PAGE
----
So, why is property so easy to seize? Unlike people, property has no legal right and most states do not have a presumption of innocence in property. Most police departments benefit from civil forfeiture because they get to keep the confiscated property that is not returned to the owner. What was once a legal practice meant to stop organized crime is now used to line the pockets of underfunded police departments.

Abuse of civil forfeiture laws has become rampant in recent years. In 2012, the value of seized assets was $4.3 billion compared to 2001’s $407 million.  Most of the money is shared with local police forces, so the incentive to use civil forfeiture is high when cities cut police department budgets. Some police departments have used seized money to purchase sports tickets, home security systems, a $90,000 sports car, and a margarita machine for office parties.

Civil forfeiture, if used properly, can have a positive effect and be a useful tool in the fight against organized crime. But so far it’s become synonymous with police abuse and corruption. When people read an article about civil forfeiture, they encounter stories about the police and federal agencies keeping $2.5 billion in seized property, or innocent people, like the Sourovelis, who have had their home seized without being charged or accused of a crime. By abusing civil forfeiture laws, the police fail to protect and have become twisted Robin Hoods that steal from the innocent and give to themselves.

Bill Cosby in the Court of Public Opinion

Rape and Powerful Men

It’s a familiar story. A young woman moves to Los Angeles in search of an exciting life. She meets a well-known and respected man who offers friendship and mentorship in a big city. This man tells the young woman he is impressed with her work and thinks she has talent. He pays for her room and board while she gets her career off the ground.

bill cosbyA few months later, this man invites the woman to meet him at a restaurant and club he owns. At the club, the man offers her some wine and pills to congratulate her on the hard work she has done. She drinks the glass and passes out. When she wakes up, she’s naked in a hotel bed. The man, her benefactor, is standing nearby with nothing but a bathrobe on. He throws $200 at her and then walks out the door. According to sixteen different women, this man was Billy Cosby over the course of his forty years as a comedian, writer, and actor.

The Court of Public Opinion

Even non-attorneys will sense there is something odd about these allegations. The only lawsuit filed against Bill Cosby alleging sexual assault and/or rape was in 2004 and that case was settled in 2006. The other sixteen women, with claims dating as far back as 1965, haven’t come forward until this year. Indeed, these women haven’t filed any lawsuits and only one woman has filed a police report. Instead, they’ve taken to the Facebook and other social media outlets to persuade the larger public.

I’m not going to discuss whether the allegations are true. The only evidence so far are the womens’ testimony, a few witnesses, and a picture of Cosby in a rather ugly bathrobe. No one should be determining innocence or guilt based on testimony about incidents that took place decades ago.

However, there are reasons why women are often reluctant to bring charges against their rapists. Trials are public affairs and that can’t be changed because the Constitution gives criminal defendants the right to confront their accusers. The most widely used defense in rape cases is consent and defense attorneys will often use a victim’s sexual history as evidence of whether she would have consented to sex with the alleged rapist. Although this type of defense is limited by rape shield laws today, evidence about a woman’s sexual history was fully admissible during most of Cosby’s career and any woman trying to bring a case against Cosby would no doubt have her virtue questioned.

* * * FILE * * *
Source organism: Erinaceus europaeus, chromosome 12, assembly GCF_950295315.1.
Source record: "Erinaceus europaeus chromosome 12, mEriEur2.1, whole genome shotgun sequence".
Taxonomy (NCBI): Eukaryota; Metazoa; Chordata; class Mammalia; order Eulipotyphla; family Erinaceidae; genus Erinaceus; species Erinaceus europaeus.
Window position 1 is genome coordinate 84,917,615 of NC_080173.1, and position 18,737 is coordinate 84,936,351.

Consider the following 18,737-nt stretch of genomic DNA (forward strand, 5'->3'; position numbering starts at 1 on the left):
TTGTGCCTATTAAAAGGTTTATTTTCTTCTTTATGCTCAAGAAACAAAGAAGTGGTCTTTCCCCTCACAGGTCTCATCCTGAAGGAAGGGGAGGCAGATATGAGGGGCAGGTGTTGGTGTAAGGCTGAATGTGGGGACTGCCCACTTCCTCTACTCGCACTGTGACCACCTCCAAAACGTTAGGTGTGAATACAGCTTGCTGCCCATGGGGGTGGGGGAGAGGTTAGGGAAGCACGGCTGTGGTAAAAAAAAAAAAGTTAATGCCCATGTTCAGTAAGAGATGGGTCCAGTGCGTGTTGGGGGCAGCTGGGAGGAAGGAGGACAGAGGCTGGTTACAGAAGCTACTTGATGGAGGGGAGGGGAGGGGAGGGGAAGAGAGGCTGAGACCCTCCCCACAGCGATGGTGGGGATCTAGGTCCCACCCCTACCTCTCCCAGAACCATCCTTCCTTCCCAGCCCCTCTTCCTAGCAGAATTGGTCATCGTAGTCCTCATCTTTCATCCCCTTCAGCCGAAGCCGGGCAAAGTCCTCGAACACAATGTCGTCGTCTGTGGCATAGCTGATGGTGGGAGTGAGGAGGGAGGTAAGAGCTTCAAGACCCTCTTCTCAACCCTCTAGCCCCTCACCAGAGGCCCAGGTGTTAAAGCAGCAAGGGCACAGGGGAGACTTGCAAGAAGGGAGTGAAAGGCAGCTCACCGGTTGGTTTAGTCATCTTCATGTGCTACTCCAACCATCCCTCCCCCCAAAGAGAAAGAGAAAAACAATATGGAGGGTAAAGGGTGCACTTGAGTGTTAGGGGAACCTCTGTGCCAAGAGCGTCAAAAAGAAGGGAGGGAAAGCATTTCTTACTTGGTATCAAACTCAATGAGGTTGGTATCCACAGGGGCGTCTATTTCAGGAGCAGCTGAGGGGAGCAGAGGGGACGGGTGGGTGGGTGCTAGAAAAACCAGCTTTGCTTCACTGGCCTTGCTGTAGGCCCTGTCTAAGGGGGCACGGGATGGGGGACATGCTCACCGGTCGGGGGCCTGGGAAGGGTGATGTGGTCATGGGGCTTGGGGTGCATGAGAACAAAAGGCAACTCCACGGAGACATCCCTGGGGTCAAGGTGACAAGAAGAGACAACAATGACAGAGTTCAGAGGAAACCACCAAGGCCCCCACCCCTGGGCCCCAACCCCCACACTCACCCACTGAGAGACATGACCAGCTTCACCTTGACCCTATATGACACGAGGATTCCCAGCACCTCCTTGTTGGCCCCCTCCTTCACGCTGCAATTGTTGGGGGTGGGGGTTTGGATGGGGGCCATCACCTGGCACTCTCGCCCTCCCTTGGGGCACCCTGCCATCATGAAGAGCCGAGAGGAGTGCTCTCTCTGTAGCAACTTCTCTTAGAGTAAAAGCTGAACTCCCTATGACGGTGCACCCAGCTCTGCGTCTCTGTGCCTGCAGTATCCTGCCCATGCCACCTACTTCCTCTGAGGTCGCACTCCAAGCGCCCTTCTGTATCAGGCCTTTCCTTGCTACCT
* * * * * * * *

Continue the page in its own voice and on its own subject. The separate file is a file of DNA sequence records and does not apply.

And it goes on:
Cosby’s attorneys have already given us a picture of what Cosby’s defense would look like. Cosby’s alleged victims have moved on with their lives despite the encounters with Cosby. One woman is a drug addict with a history of criminal conduct; another is a disbarred lawyer after a dispute about a legal fee. These prior moments of dishonesty undermines the creditability of the accusers. Character attacks will likely be a primary defense if any of these claims go to court and with good reason. If the only evidence is testimony, then the best strategy is to discredit the witness giving the testimony. The public spotlight, especially against a popular man like Cosby, will make a spectacle out of the woman’s sex life.

Settling Rape

Based on all these factors, the best thing these women could probably do is to sue Cosby in civil court and then settle the case before it gets to trial. District attorneys have been reluctant to prosecute Cosby because there isn’t enough evidence to prove that he is guilty beyond a reasonable doubt. Civil law uses a lower standard of evidence, so convincing a civil law judge to keep the case alive will be far easier despite the scarcity of evidence.

Some people might view settlement as a way for Cosby to buy himself out of court. In fact, one victim claims that Cosby gave her $200 after raping her as an unspoken agreement to keep quiet. However, there is a difference between a rapist giving women money to stay silent and a legal settlement. First, the offer will not be a further attack on the woman’s dignity. A rapist giving money to a victim will make the woman feel like a prostitute whose body was only worth $200. Settlements for sexual assault will recognize that the woman was wronged and that she has rights beyond being a piece of meat for the rapist’s pleasure.